Things are shaping up for Siemens’ exiderdome tour

The first thing that you notice about exiderdome, Siemens Energy & Automation's traveling hands-on automation laboratory, is that it is not, in fact, shaped like a dome. The cube-shaped, two-story traveling shows heads off for its United States tour this summer by land and sea, and Siemens hopes its big investment shapes the future for its customers.
By Bob Vavra May 15, 2008


The first thing that you notice about exiderdome, Siemens Energy & Automation’s traveling hands-on automation laboratory, is that it is not, in fact, shaped like a dome. The cube-shaped, two-story traveling shows heads off for its United States tour this summer by land and sea, and Siemens hopes its big investment shapes the future for its customers.

“Siemens is a global technology leader, but the United States is our biggest market. Our customers want to know how they can improve their bottom line, in ways that make sense in this country,” said Thomas Varney, vice president of communications for Siemens Energy & Automation. “We are pulling out the stops to make sure exiderdome delivers on that expectation.”

The tour starts in Chicago on July 21-25, when the 55 specially designed semi-trailer units are assembled on a barge in Lake Michigan. From there, the tour navigates through the Great Lakes and the St. Lawrence Seaway to Detroit (Aug. 8-15); three stops in Canada, and then Boston (Oct. 18-23) and New York (Nov. 1-7) before being disassembled and put on trucks for the remainder of the tour. The pieces will be put back together at each stop of the overland trip, starting in Charlotte (Dec. 8-12) and continuing to Orlando (Feb. 2-6, 2009); Los Angeles (March 5-11, 2009); Denver (April 6-10, 2009); and Houston (May 4-8, 2009).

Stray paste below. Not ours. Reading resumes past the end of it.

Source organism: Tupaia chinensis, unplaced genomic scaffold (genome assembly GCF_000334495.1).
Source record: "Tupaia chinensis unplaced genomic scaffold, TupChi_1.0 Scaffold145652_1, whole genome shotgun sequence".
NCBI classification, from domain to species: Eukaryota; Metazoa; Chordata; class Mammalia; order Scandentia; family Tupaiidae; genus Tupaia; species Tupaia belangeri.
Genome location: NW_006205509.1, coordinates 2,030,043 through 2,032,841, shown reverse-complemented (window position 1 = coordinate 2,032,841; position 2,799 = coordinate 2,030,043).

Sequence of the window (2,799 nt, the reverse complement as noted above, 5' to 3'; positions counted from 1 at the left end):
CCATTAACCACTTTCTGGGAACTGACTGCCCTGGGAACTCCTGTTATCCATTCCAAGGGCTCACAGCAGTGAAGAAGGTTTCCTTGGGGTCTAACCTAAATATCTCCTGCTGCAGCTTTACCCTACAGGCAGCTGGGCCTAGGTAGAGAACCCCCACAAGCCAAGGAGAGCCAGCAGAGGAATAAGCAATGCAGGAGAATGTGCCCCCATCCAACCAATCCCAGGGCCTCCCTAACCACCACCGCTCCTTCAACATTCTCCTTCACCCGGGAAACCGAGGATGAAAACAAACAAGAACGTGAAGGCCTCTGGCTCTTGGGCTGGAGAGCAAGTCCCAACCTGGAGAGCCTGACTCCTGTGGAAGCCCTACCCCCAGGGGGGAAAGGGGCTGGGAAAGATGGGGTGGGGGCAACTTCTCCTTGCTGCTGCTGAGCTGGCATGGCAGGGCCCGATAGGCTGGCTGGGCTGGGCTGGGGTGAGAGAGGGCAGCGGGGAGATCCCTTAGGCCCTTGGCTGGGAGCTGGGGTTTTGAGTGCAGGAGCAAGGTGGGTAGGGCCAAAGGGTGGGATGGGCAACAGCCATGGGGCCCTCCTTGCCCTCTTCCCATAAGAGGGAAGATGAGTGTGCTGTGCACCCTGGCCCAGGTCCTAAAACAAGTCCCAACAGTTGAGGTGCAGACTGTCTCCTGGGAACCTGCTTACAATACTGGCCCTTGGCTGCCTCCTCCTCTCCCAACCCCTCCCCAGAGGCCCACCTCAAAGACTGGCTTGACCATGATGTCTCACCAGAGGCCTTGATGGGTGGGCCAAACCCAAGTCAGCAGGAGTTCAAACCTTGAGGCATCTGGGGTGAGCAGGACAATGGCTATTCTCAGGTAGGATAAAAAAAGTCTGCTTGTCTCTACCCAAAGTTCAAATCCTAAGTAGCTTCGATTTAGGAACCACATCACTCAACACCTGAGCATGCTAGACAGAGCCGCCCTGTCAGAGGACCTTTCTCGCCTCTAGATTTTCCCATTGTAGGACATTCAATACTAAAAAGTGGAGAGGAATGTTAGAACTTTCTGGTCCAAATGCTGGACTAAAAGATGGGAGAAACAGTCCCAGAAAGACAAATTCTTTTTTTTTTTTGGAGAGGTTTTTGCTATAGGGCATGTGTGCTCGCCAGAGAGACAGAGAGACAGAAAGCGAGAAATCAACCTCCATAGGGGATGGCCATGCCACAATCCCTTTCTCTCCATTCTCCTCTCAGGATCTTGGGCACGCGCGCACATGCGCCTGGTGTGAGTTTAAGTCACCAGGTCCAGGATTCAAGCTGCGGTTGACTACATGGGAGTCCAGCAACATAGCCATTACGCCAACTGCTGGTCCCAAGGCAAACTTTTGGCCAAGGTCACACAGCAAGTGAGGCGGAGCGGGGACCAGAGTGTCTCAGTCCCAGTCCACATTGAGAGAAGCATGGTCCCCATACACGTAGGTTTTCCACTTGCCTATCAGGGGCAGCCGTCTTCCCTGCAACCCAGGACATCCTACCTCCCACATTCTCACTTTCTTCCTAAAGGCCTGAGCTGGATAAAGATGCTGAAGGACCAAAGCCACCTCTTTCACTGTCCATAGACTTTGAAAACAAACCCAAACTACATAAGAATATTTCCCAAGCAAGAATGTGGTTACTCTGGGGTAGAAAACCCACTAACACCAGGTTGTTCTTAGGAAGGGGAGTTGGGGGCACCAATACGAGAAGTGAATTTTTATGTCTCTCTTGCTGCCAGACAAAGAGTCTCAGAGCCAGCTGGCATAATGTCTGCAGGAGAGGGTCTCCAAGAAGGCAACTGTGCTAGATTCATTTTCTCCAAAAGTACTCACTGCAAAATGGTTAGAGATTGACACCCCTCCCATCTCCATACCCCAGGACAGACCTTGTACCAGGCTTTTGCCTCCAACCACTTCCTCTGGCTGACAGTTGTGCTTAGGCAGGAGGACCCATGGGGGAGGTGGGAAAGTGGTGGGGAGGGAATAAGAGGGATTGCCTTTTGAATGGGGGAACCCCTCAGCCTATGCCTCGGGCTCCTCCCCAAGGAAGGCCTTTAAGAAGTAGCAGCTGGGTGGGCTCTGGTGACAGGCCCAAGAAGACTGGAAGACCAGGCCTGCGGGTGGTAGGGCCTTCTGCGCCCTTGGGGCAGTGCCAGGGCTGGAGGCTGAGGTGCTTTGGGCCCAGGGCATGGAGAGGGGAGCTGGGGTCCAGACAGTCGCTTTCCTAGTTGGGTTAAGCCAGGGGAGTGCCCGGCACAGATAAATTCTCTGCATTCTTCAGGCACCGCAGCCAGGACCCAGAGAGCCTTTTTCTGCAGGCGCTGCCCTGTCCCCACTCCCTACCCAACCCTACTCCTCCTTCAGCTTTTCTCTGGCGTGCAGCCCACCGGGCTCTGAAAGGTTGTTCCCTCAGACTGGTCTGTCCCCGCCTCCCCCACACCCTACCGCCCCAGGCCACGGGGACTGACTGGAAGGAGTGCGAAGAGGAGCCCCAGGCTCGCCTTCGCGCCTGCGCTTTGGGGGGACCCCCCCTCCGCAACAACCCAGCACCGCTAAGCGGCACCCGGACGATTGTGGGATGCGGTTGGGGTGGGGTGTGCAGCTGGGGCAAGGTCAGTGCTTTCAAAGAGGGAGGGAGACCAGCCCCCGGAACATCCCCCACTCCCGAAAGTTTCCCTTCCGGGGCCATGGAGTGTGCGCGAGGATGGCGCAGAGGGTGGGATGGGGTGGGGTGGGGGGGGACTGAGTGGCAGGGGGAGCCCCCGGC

The exiderdome tour already has been to Asia, where it met with rave reviews. While the basic concept of bringing Siemens products to its customers through a series of interactive stations remains the same, the displays have modular displays to reflect regional needs (an emphasis on oil and gas near Houston, for example) and to change products, as well as to localize the audio and video show that greets exiderdome visitors.

There have been more than 135,000 visitors to exiderdome so far (it just finished a tour of Mexico) and Siemens expects large crowds of customers and future customers at the tour stops. Siemens officials said it is an effort to get technology closer to the end user.

“Technology today has changed dramatically from technology of even two years ago,” Varney said. “Engineers should know what’s out there and how up-to-date technology can improve a company’s overall performance and productivity, making it more competitive and successful in the marketplace, which results in a stronger relationship with Siemens.”

It’s also a major effort to build a stronger visibility for Siemens in the U.S. market, an effort underscored by its $40 million, 5-year commitment to exiderdome around the world and the full-time efforts of staff and managers to keep the project on target and fresh. “I think Siemens is the only company that could have done this,” Varney told a press gathering in April.

As for the shape, Varney noted, “In Germany, a ‘dome’ is defined as a place where people come to meet.”

For more information about exiderdome, visit: www.exiderdome.com/us .